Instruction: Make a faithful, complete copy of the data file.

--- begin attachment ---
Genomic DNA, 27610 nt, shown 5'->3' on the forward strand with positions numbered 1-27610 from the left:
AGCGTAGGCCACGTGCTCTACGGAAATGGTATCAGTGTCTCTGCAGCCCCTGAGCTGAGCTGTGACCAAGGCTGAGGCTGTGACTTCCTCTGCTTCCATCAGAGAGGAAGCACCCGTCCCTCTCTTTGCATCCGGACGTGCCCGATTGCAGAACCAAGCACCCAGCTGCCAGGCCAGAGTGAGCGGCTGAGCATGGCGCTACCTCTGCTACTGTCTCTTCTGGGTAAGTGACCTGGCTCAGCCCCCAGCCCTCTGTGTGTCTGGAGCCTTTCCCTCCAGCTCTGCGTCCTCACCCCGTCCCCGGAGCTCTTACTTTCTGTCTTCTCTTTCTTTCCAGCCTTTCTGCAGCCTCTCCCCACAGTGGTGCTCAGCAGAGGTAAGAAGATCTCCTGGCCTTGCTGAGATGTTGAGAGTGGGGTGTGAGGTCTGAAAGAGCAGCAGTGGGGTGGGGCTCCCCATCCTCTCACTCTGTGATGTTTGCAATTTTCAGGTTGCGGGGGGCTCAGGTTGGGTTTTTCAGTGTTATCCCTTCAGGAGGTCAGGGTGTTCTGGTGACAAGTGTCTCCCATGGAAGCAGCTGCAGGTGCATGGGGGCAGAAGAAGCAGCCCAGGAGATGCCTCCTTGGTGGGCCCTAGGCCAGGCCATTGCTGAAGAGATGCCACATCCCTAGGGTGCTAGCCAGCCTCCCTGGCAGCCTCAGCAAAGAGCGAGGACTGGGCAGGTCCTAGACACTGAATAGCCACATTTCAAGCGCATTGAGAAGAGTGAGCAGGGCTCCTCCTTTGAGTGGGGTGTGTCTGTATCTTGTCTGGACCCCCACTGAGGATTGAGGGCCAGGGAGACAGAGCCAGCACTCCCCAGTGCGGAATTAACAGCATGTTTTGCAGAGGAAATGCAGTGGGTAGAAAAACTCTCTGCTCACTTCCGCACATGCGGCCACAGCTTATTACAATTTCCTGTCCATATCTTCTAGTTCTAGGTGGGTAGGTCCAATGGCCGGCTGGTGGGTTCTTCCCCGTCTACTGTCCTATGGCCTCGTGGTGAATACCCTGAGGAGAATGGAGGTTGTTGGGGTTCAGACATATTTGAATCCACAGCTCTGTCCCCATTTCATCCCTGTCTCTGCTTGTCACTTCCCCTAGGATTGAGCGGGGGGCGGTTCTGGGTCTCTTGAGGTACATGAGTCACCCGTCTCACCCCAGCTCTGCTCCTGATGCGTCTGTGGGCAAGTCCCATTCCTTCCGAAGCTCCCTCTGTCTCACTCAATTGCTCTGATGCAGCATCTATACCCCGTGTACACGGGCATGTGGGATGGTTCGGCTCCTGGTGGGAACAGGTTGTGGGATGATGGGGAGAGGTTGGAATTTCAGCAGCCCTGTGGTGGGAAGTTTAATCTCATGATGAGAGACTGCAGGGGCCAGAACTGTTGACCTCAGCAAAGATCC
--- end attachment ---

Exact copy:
Genomic DNA, 27610 nt, shown 5'->3' on the forward strand with positions numbered 1-27610 from the left:
AGCGTAGGCCACGTGCTCTACGGAAATGGTATCAGTGTCTCTGCAGCCCCTGAGCTGAGCTGTGACCAAGGCTGAGGCTGTGACTTCCTCTGCTTCCATCAGAGAGGAAGCACCCGTCCCTCTCTTTGCATCCGGACGTGCCCGATTGCAGAACCAAGCACCCAGCTGCCAGGCCAGAGTGAGCGGCTGAGCATGGCGCTACCTCTGCTACTGTCTCTTCTGGGTAAGTGACCTGGCTCAGCCCCCAGCCCTCTGTGTGTCTGGAGCCTTTCCCTCCAGCTCTGCGTCCTCACCCCGTCCCCGGAGCTCTTACTTTCTGTCTTCTCTTTCTTTCCAGCCTTTCTGCAGCCTCTCCCCACAGTGGTGCTCAGCAGAGGTAAGAAGATCTCCTGGCCTTGCTGAGATGTTGAGAGTGGGGTGTGAGGTCTGAAAGAGCAGCAGTGGGGTGGGGCTCCCCATCCTCTCACTCTGTGATGTTTGCAATTTTCAGGTTGCGGGGGGCTCAGGTTGGGTTTTTCAGTGTTATCCCTTCAGGAGGTCAGGGTGTTCTGGTGACAAGTGTCTCCCATGGAAGCAGCTGCAGGTGCATGGGGGCAGAAGAAGCAGCCCAGGAGATGCCTCCTTGGTGGGCCCTAGGCCAGGCCATTGCTGAAGAGATGCCACATCCCTAGGGTGCTAGCCAGCCTCCCTGGCAGCCTCAGCAAAGAGCGAGGACTGGGCAGGTCCTAGACACTGAATAGCCACATTTCAAGCGCATTGAGAAGAGTGAGCAGGGCTCCTCCTTTGAGTGGGGTGTGTCTGTATCTTGTCTGGACCCCCACTGAGGATTGAGGGCCAGGGAGACAGAGCCAGCACTCCCCAGTGCGGAATTAACAGCATGTTTTGCAGAGGAAATGCAGTGGGTAGAAAAACTCTCTGCTCACTTCCGCACATGCGGCCACAGCTTATTACAATTTCCTGTCCATATCTTCTAGTTCTAGGTGGGTAGGTCCAATGGCCGGCTGGTGGGTTCTTCCCCGTCTACTGTCCTATGGCCTCGTGGTGAATACCCTGAGGAGAATGGAGGTTGTTGGGGTTCAGACATATTTGAATCCACAGCTCTGTCCCCATTTCATCCCTGTCTCTGCTTGTCACTTCCCCTAGGATTGAGCGGGGGGCGGTTCTGGGTCTCTTGAGGTACATGAGTCACCCGTCTCACCCCAGCTCTGCTCCTGATGCGTCTGTGGGCAAGTCCCATTCCTTCCGAAGCTCCCTCTGTCTCACTCAATTGCTCTGATGCAGCATCTATACCCCGTGTACACGGGCATGTGGGATGGTTCGGCTCCTGGTGGGAACAGGTTGTGGGATGATGGGGAGAGGTTGGAATTTCAGCAGCCCTGTGGTGGGAAGTTTAATCTCATGATGAGAGACTGCAGGGGCCAGAACTGTTGACCTCAGCAAAGATCC